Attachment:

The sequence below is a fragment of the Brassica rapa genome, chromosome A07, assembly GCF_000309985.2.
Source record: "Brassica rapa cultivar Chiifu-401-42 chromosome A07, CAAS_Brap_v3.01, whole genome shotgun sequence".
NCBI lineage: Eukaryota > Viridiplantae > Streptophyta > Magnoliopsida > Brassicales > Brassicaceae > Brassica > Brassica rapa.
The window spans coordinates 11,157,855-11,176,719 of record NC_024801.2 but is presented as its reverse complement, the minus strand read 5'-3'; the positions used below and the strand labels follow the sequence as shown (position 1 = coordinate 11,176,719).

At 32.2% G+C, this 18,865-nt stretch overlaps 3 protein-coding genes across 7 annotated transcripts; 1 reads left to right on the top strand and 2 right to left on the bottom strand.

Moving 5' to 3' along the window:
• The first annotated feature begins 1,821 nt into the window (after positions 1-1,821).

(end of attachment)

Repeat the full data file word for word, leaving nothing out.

The sequence below is a fragment of the Brassica rapa genome, chromosome A07, assembly GCF_000309985.2.
Source record: "Brassica rapa cultivar Chiifu-401-42 chromosome A07, CAAS_Brap_v3.01, whole genome shotgun sequence".
NCBI lineage: Eukaryota > Viridiplantae > Streptophyta > Magnoliopsida > Brassicales > Brassicaceae > Brassica > Brassica rapa.
The window spans coordinates 11,157,855-11,176,719 of record NC_024801.2 but is presented as its reverse complement, the minus strand read 5'-3'; the positions used below and the strand labels follow the sequence as shown (position 1 = coordinate 11,176,719).

At 32.2% G+C, this 18,865-nt stretch overlaps 3 protein-coding genes across 7 annotated transcripts; 1 reads left to right on the top strand and 2 right to left on the bottom strand.

Moving 5' to 3' along the window:
• The first annotated feature begins 1,821 nt into the window (after positions 1-1,821).